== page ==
I read books, I write about books, I would probably marry a book if I could find one who liked me enough. Three words to describe me mature, irresponsible, contradictory, unreliable...oh...that's four...
The Sasquatch Hunter’s Almanac
Sharma Shields, a writer who has worked in independent bookstores and libraries all over Washington state. She is the author of the short story collection Favorite Monster. The Sasquatch Hunter’s Almanac is her first novel.
A woman abandons her family to live in the woods with Sasquatch (“Mr. Krantz”) and her unbelievable decision greatly damages the two generations that follow.
Half a Century of Sasquatch or Stop Loving Beasts
Magical realist family sagas along the lines of Gabriel Garcia Marquez’s classic: One Hundred Years of Solitude, or anything by Kevin Wilson (Tunneling to the Center of the Earth, The Family Fang).
Eli Roebuck, a podiatrist-turned-cryptozoologist who founds the Sasquatch National Research Lab in his obsessive search for a large, hairy man who stole his mother away from him. Freud would have a field day.
Michael Sheen. Going from his role as Bill Masters to a cryptozoologist obsessed with finding Sasquatch only seems natural.
Out in the woods with Bigfoot? No thank you. A condo in Lilac City? Yes, please.
It wasn’t about hatred, like I’d always thought. It was just that we were strangers.
It’s safe to say that many of us don’t actually believe in Bigfoot. I know I don’t. From a young age, before even Santa Claus was spoiled for most of us, we’ve been assured that stories about Sasquatch are campfire myths – or worse – part of a larger hoax. By some magic, though, Sharma Shields’ debut novel The Sasquatch Hunter’s Almanac suspends that disbelief. Throughout Eli Roebuck’s obsessive hunt for Mr. Krantz, I couldn’t stop thinking back to the famous line from The X-Files: “I want to believe.” For the duration of this book, I surrendered. I believed in Sasquatch.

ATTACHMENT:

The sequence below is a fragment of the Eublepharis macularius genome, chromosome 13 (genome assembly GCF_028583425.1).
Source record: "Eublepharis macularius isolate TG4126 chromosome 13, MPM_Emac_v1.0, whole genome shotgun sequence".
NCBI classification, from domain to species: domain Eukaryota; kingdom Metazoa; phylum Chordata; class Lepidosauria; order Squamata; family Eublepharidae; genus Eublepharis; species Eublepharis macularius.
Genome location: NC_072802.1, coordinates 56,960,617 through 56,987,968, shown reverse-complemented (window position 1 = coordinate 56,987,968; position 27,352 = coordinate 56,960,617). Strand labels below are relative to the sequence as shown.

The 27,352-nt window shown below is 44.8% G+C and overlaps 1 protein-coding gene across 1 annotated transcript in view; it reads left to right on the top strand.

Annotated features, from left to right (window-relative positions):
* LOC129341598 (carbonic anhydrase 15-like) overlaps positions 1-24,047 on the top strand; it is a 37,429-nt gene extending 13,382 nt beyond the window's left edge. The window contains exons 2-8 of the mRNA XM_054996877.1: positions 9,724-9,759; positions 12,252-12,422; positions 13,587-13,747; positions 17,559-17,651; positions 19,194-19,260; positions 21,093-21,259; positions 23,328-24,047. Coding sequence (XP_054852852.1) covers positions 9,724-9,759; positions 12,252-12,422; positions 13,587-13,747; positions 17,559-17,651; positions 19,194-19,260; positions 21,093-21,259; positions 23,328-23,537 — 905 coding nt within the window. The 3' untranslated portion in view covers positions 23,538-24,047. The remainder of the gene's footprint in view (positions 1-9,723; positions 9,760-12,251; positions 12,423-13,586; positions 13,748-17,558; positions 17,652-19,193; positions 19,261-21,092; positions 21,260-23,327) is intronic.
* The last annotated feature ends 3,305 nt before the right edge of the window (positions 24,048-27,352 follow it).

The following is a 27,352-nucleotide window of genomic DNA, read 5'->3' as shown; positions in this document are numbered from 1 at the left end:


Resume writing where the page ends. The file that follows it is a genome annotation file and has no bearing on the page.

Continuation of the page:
Beyond the fantastical elements of this novel – the unicorns, ghosts, hexes, and lake monsters – is a story about family, and what happens when the abandonment and heartbreak of one generation spills over to the next. Shields provides a kaleidoscopic view of the Roebuck family through each generation, shifting forward in time each chapter to a different third-person perspective. This technique, while jarring at times, evens the playing field for characters like Eli’s mom Agnes, who would otherwise be dismissed as a one-dimensional crazy and heartless old hag. Even Shields’ Sasquatch, Mr. Krantz, is a charming monster.
Overall, Shield’s prose is dark, playful and imaginative. The Sasquatch Hunter’s Almanac is a novel that sets out to entertain, even when characters come off as flat or archetypal. Shield’s debut will make you want to believe in all those impossible myths you left behind as a child and remind the slightly older and wiser version of you to treat loved ones with a little more care